With time and with love, the emotional scar tissue will form and your relationship has the potential to be stronger and truer than before.

    With a huge blanket of care wrapped around you from afar,

    Plum x
     
    Last edited: Jul 4, 2018
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  3. HattieNC

    HattieNC Peer Supporter

    Plum,
    Thank you so much for your warm words of wisdom. I've never heard of armouring, but I will definitely check it out. My best friend used to tell me that I needed to "guard my heart" more often. I've never been a suspicious or guarded person. I guess you could say that I'm even somewhat gullible. So, to have my trusting nature taken advantage of by the person I love most in this world- has thrown me for a physical and emotional loop. But, I refuse to let this act of deception define me or make me into someone I'm not. That's not the way I choose to live my life. Thank you for the blanket of care. It helped me more than you'll ever know.
     
    Gigi likes this.
  4. Gigi

    Gigi Well known member

    Blessings and prayers to you, Hattie. My heart hurts for you. But I see such strength and resilience in your response. TMS opens us to the amazing ways in which our conscious and subconscious mind interact. This program has led me to become pain free, and also brought me deeper insights into myself and others. I'm wishing you all the best on your journey to wellness and wholeness.
    Gigi
     
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  5. HattieNC

    HattieNC Peer Supporter

    I wanted to do an update about my recent pelvic pain journey. In my original post, I confessed that I began to have pelvic pain and painful intercourse in January of this year after reading some of the horror stories about pelvic pain on this Wiki.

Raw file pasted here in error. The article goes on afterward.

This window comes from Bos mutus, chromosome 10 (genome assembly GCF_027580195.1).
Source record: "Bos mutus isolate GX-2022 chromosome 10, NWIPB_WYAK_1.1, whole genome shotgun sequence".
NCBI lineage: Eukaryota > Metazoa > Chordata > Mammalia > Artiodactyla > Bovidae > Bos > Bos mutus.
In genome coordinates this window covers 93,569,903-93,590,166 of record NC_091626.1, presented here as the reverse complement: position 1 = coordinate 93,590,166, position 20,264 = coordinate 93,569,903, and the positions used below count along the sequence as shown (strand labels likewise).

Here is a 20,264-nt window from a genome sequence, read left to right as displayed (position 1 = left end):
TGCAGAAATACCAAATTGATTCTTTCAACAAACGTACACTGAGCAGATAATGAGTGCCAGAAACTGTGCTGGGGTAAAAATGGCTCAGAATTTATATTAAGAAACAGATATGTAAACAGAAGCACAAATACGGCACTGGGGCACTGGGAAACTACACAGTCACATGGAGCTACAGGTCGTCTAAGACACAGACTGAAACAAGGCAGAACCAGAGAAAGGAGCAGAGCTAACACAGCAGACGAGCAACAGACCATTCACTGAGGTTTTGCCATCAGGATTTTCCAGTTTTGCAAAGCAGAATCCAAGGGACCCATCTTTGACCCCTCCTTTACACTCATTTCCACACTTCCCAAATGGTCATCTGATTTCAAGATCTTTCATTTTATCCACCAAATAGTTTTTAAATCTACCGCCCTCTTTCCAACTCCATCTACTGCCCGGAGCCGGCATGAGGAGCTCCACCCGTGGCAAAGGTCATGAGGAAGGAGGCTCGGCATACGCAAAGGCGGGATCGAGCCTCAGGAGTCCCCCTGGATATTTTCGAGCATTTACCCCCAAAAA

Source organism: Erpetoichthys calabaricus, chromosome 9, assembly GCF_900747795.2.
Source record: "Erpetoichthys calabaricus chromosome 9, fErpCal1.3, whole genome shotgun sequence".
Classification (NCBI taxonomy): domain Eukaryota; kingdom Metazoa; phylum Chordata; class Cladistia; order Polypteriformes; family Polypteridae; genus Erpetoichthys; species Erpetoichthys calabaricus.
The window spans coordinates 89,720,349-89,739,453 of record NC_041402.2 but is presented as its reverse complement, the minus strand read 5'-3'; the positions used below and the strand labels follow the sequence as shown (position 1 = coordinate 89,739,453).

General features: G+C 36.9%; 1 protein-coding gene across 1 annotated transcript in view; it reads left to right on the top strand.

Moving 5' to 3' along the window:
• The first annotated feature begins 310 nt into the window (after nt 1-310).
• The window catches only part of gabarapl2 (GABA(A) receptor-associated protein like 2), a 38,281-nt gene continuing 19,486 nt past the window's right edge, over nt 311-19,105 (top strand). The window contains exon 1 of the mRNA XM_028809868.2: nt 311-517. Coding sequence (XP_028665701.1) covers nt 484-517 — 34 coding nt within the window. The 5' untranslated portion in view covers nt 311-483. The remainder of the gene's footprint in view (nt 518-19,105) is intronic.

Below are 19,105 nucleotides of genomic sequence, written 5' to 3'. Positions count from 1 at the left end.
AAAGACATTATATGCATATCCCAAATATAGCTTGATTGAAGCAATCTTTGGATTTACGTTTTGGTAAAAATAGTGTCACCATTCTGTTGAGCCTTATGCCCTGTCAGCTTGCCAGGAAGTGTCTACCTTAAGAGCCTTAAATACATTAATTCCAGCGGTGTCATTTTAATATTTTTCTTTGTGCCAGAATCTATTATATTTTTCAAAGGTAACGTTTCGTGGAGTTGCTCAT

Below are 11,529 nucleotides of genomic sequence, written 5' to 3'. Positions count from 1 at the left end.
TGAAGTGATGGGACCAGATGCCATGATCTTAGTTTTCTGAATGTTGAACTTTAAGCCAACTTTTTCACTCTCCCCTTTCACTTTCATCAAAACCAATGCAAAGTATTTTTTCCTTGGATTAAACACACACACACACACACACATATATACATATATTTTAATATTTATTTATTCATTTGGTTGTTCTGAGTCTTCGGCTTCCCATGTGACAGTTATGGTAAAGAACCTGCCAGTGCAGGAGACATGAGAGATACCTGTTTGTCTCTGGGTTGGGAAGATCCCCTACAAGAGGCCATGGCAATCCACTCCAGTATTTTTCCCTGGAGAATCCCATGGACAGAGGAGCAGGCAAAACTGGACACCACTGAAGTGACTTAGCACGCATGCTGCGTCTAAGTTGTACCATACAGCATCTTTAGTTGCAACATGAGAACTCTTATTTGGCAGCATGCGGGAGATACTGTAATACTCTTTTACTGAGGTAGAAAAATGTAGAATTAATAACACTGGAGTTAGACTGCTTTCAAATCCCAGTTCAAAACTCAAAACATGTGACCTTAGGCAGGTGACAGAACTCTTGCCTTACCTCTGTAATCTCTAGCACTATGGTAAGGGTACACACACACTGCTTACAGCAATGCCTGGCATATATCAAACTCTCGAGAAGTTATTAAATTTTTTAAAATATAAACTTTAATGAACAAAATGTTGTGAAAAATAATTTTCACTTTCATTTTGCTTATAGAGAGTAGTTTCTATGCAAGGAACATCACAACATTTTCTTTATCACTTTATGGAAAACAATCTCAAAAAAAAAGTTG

After seeing my gynecologist, I made an appointment with a pelvic "guru" in Western North Carolina. She is a Urogynecologist and an expert in the field of pelvic pain and sexual dysfunction in women. It took me 6 weeks to get an appointment. In the meantime, ruminating about my pelvis skyrocketed! I was convinced I had pelvic floor prolapse and was headed down the long and painful journey of surgery. I even had worries about what I would do if my organs suddenly dropped out of my body while going to the bathroom. This anxiety also ramped up my back spasms to an almost intolerable level. But, I stayed the course and continued the TMS work. I meditated, visualized, listen to podcasts, read this Wiki, and used self-care to calm my nervous system. I also continued most of my physical (but not sexual) activities.

    Two weeks ago, I met with the guru. She was sweet, funny, gentle, and spent a lot of time with me. After the examination, she assured me there was nothing functionally wrong with my private parts. She also took the time to ask about my family and if there were any issues with us getting along. At the end of the visit, she prescribed an vaginal Estrogen cream. She also instructed,"when you use this cream, tell yourself ....I am fine, I will be okay." Isn't that freaking awesome? My trust in her exploded at that point and I knew she was telling me the truth! Since then, I rarely think about my pelvis and the pain is almost gone. My husband and I are planning a romantic vacation next week to SLOWLY reignite the flames.

    This journey has taught me a few things:
    1. That even though I believe in TMS and have extensive knowledge on the topic, I still have to be on guard when reading other people's symptoms.
    2. My mother's dire warnings about what my hysterectomy would do to my body, infiltrated my subconscious more than I realized.
    3. I don't know what I would do if I hadn't found Dr. Sarno and this forum. I'm so grateful!
    4. I'm proud that even during the worst times, I kept using TMS techniques and strategies that have helped me in the past.
    5. I feel like my brain "played it's hand" on this one and I am better equipped when the next symptom imperative comes long.